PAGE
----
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I am trying to understand higher-form symmetries in TQFT. In particular the higher-form version of Dijkgraaf-Witten Theory.

It is known that for a 0-form symmetry we can specify the principal G-bundle through homotopy classes of the classifying map $$ M \rightarrow BG = K(G,1). $$ This is known from Homotopy Theory and Eilenberg-MacLan spaces. Indeed the homotopy classes of these maps are in bijection with the first cohomology group $H^1(M,G)$ that for a finite group is isomorphic to $\operatorname{Hom}(\pi_1(M),G)$ and fit the usual gauge theory: $$ [M,K(G,1)] \simeq H^1(M,G) \simeq \operatorname{Hom}(\pi_1(M),G) $$

I cannot find any reference for a higher version of this. Should I expect a naive generalization? This is motivated by the fact that for a 1-form symmetry $H^2(M,G)$ works as a straightforward generalization to the previous case. But does homotopy theory tell me something about the classification of gerbes via classifying maps?


There is a follow-up question to this, when the symmetry structure is an honest 2-group.

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Higher-form symmetries are abelian so, with $G$ a discrete abelian group and $p\in\mathbb{Z}_{\geq 0}$ (or $G$ a discrete group, not necessarily abelian, if $p=0$): $$ [M, K(G,p+1)] \cong \mathrm{H}^{p+1}(M;G) \cong \operatorname{Hom}\left(\pi_{p+1}(M),G\right) $$ and everything works as it should. See e.g. the Wikipedia page for Eilenberg-McLane spaces or the paper From gauge to higher gauge models of topological phases by Delcamp and Tiwari$^{(*)}$.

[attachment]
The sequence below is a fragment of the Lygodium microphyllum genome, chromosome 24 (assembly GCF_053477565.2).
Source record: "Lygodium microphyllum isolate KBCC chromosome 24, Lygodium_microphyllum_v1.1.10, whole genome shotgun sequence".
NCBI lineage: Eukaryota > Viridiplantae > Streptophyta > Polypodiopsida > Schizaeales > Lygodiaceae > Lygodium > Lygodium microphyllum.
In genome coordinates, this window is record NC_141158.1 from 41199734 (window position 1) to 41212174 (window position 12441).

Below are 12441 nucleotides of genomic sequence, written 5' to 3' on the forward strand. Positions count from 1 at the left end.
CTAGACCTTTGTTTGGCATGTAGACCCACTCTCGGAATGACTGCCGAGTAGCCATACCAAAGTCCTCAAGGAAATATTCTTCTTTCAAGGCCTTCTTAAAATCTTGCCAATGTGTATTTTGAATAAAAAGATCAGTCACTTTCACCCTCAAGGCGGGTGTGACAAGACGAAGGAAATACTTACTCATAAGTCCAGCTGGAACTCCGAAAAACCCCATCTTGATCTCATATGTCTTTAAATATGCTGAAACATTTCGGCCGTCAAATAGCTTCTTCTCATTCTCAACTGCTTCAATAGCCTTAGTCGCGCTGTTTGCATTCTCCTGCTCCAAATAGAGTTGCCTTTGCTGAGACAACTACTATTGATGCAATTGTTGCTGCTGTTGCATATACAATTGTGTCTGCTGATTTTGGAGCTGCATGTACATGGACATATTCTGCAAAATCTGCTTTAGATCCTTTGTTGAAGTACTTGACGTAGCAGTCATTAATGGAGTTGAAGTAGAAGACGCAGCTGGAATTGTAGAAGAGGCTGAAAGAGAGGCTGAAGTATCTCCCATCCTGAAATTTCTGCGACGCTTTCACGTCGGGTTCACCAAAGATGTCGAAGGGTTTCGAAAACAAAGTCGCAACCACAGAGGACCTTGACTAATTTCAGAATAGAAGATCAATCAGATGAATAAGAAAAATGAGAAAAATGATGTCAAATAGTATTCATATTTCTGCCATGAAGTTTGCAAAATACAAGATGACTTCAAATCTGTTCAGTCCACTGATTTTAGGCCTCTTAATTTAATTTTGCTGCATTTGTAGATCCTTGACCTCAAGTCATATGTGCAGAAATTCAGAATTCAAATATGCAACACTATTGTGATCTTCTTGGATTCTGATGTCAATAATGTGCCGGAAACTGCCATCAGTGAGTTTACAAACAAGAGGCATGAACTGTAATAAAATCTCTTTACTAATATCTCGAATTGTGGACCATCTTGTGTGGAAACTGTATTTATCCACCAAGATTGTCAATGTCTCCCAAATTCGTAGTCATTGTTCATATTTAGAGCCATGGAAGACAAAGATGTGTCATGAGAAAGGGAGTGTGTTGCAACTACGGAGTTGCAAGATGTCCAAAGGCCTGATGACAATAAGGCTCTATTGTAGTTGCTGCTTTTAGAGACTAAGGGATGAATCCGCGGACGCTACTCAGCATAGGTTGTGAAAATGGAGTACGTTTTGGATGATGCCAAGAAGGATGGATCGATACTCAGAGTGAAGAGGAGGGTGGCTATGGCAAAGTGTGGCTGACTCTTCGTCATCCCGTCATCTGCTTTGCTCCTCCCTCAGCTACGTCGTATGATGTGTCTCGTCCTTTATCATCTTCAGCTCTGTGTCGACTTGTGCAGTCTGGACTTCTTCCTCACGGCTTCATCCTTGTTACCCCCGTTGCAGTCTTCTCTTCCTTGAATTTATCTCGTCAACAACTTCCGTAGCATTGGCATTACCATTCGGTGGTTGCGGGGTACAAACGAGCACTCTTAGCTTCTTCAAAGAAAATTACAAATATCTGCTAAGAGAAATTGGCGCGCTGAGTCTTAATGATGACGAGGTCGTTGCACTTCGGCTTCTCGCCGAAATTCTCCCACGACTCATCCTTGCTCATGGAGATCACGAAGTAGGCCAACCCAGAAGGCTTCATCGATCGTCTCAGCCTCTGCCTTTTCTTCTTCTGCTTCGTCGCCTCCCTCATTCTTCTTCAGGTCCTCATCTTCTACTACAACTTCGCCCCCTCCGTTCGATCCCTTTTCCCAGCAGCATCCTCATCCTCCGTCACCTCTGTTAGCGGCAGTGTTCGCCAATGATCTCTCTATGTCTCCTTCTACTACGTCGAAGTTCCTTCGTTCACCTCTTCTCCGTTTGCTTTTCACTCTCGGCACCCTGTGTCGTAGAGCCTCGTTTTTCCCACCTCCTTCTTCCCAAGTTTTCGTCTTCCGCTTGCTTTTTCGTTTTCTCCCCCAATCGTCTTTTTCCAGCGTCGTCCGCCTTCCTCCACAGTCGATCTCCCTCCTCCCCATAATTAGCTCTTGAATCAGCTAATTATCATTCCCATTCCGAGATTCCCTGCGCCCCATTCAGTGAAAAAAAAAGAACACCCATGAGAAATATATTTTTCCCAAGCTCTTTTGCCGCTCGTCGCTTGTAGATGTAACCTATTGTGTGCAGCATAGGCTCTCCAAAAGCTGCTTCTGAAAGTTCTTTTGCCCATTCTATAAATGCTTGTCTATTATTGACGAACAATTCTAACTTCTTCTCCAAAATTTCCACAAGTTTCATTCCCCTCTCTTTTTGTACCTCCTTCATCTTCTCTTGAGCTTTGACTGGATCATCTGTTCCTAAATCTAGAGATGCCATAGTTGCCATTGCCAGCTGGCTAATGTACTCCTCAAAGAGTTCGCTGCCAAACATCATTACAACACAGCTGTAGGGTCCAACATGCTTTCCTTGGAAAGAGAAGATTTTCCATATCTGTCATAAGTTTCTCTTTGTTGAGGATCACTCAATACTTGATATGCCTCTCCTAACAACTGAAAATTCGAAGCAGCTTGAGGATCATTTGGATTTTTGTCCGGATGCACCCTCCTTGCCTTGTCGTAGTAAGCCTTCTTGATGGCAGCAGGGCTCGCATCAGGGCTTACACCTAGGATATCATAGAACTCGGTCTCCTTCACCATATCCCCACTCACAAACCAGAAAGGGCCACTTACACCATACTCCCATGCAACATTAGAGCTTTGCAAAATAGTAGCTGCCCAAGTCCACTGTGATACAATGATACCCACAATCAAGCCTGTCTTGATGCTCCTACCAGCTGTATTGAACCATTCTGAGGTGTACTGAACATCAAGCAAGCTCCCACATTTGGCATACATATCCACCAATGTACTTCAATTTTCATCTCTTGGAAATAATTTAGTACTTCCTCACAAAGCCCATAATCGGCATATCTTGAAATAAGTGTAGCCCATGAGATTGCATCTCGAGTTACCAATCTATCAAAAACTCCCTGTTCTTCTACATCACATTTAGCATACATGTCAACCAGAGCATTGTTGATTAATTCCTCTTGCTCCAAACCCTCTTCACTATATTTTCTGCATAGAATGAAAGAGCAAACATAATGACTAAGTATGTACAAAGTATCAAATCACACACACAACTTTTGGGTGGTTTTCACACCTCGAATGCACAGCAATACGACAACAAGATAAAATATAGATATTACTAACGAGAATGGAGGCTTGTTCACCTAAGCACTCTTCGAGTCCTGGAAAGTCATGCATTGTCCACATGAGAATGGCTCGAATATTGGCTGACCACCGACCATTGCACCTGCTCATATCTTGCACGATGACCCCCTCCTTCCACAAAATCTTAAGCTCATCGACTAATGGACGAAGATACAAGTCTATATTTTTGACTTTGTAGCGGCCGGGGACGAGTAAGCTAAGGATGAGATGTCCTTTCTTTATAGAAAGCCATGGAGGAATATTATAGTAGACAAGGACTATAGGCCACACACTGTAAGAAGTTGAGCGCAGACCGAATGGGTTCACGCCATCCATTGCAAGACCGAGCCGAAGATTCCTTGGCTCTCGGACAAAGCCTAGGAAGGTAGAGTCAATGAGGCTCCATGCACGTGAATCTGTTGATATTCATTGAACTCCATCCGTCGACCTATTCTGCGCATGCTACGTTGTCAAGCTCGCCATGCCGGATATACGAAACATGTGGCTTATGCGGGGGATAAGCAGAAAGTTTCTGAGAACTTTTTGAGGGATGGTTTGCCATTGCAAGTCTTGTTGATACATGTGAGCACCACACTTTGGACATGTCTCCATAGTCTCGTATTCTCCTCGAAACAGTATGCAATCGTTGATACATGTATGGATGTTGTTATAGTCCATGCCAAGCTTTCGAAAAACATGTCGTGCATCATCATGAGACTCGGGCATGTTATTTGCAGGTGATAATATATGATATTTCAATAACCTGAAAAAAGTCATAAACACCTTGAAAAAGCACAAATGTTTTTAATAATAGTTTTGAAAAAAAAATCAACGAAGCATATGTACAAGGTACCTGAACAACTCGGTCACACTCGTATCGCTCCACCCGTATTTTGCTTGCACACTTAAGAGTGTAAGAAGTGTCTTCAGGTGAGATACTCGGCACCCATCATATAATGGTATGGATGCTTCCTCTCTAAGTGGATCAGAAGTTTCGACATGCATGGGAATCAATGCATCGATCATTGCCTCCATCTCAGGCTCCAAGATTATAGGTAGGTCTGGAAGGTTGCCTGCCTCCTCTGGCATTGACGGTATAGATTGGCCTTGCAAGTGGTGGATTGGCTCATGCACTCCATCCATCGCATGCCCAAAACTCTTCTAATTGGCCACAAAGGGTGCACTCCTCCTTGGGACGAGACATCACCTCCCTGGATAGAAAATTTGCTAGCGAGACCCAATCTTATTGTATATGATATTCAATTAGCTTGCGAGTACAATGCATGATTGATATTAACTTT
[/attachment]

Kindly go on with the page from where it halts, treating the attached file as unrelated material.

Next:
$^{(*)}$In that paper they do not explicitly mention $K(G,p+1)$, but they define it descriptively as a higher-classifying space $B^{p+1}G$.

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  • $\begingroup$ Thanks for the reference, that article is terribly clear. $\endgroup$
    – Badillo
    Nov 6, 2022 at 13:57
  • $\begingroup$ I have added the natural next question. I’d gladly hear if you have something to say about it. $\endgroup$
    – Badillo
    Nov 14, 2022 at 10:46
  • $\begingroup$ @Badillo You should not edit the question to ask a further question in a way that invalidates the existing answer, see e.g. this physics-meta SE thread. What you should do, instead, is revert to the previous state of the question and ask your new question in a new thread (linking this question, if it's related). $\endgroup$ Nov 14, 2022 at 17:51

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